On two farms, three milking groups of buffalo cows were used to assess the consistency of entrance order and the preference for one side of the milking parlour. On Farm 1 (F1) all animals were primiparous (n=57). On Farm 2, three primiparous, 16 secondiparous and 36 multiparous cows (range 1–8) constituted group F2G1; whereas group F2G2 had 12 primiparous, 10 secondiparous and 14 multiparous cows (range 1–10). Animals were milked in auto-tandem milking parlours (2×5 and 2×6 for Farms 1 and 2, respectively). For each cow, entrance order into milking parlour, side where she was milked, milk yield, time and duration of milking were recorded. These data were derived from the computerised identification of cows. The sequence in which the cows entered the milking parlour ranged from 1 to 57 for group F1, from 1 to 55 for group F2G1 and from 1 to 36 for group F2G2. The analysis of data was conducted on 130, 120 and 92 consecutive milkings for groups F1, F2G1 and F2G2, respectively. Kendall's coefficients of concordance showed a strong constancy of the entrance order into milking parlour for groups F1 (W=0·658; χ2=4792·81; P<0·001), F2G1 (W=0·779; χ2=5046·81; P<0·001) and F2G2 (W=0·624; χ2=2030·48; P<0·001). Spearman rank correlation coefficients indicated that the more productive cows in groups F1 and F2G1 tended to enter the milking parlour first (r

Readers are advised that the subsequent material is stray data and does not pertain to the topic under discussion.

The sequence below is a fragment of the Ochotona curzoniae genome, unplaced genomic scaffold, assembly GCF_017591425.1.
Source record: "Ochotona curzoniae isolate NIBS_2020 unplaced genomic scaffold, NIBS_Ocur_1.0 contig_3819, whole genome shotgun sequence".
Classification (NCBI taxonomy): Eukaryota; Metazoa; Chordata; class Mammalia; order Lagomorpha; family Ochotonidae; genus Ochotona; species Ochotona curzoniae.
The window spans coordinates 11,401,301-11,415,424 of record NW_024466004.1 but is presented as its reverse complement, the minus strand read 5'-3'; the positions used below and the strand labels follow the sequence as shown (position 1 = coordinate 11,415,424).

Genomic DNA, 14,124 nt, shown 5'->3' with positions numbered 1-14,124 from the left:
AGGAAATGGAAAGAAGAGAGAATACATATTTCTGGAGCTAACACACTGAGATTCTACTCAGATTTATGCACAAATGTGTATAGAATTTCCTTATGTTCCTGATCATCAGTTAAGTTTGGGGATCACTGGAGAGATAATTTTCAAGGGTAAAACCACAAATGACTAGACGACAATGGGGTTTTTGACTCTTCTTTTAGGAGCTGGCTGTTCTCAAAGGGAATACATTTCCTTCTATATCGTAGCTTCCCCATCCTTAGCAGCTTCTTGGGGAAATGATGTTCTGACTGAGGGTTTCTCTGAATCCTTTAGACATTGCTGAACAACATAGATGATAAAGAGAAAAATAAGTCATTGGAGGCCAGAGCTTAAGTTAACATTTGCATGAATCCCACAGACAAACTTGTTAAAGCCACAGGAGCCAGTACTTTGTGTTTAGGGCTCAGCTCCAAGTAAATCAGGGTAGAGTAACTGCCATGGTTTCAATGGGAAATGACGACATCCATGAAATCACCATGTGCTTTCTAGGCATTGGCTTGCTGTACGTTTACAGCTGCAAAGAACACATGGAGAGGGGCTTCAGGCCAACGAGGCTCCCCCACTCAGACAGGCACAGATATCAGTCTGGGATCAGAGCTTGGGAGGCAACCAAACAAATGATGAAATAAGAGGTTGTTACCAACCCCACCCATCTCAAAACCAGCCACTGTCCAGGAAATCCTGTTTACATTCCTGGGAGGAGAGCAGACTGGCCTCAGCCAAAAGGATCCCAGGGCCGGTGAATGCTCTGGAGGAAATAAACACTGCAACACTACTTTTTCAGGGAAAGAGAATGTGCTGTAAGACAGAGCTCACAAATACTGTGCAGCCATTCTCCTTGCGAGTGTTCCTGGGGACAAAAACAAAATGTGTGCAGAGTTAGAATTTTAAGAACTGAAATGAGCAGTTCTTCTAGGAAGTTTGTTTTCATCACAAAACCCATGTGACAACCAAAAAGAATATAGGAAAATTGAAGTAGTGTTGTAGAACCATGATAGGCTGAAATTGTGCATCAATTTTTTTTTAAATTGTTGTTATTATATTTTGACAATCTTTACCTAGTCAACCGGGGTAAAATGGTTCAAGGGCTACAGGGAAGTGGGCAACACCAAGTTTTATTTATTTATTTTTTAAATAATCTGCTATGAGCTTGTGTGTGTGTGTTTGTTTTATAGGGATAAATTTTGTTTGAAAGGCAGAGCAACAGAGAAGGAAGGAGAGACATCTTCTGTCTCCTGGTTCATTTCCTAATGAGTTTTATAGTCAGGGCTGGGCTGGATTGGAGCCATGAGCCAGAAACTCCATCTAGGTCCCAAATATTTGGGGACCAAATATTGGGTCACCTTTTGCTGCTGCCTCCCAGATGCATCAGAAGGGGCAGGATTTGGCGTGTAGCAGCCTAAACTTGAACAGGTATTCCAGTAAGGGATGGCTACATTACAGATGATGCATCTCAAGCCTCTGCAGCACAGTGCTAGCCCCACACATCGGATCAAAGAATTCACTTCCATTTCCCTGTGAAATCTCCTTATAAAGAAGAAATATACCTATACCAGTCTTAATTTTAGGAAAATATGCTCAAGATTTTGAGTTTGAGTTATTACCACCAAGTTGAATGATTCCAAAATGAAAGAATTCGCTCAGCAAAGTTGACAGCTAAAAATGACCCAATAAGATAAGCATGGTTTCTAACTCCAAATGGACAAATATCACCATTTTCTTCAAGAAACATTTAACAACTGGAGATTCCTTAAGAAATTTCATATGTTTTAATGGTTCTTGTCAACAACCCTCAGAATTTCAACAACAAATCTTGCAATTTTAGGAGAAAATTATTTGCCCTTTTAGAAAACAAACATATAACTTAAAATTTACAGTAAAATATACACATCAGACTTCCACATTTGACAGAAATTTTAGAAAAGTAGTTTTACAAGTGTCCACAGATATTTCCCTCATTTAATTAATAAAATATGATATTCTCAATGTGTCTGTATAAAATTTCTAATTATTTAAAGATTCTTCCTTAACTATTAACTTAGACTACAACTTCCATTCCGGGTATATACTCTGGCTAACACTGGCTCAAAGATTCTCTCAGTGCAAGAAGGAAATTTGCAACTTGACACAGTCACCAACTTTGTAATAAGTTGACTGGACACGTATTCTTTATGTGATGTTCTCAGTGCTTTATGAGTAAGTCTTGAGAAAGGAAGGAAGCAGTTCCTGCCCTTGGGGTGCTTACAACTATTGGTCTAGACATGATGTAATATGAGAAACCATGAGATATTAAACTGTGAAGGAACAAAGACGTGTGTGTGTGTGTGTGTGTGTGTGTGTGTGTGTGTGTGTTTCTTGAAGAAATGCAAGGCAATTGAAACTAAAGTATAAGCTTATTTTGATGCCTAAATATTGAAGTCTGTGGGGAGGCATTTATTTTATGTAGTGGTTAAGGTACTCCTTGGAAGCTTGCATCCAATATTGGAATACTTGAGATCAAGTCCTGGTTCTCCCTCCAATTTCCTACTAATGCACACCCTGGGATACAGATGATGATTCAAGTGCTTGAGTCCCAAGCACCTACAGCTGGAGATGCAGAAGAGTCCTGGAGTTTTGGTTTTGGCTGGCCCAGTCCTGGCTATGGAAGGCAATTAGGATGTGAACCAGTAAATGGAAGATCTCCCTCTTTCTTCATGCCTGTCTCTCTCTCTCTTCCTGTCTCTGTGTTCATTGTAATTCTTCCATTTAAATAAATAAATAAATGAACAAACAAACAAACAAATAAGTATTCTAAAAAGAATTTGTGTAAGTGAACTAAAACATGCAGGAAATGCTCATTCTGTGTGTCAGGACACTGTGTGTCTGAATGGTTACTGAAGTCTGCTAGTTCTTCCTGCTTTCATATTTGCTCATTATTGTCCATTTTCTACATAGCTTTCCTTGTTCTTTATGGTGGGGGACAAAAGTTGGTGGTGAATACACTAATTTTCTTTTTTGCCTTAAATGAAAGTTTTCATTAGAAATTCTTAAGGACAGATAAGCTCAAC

s=−0·221 and r
s=−0·215; P<0·10; respectively). In group F2G1, a negative correlation was found between duration of milking and order of entry in the milking parlour (r
s=−0·265; P<0·05). Animals in group F2G2 (r
s=0·334; P<0·05) with higher days in milk entered the milking parlour latterly. In all three groups, 68 cows (45·9%) preferred the right side of the milking parlour, 73 the left side (49·3%) and the remaining seven (4·8%) showed no preference. Finally, negative correlations were found between mean entrance order and parity for both groups of Farm 2 (r
s=−0·319; P<0·05 and r
s=−0·325; P<0·05 for F2G1 and F2G2, respectively). As buffaloes showed higher entrance order consistency and side preference than other domestic ruminants, it is concluded that management practices that disturb their choice should be avoided in order to minimise stress during farming routines.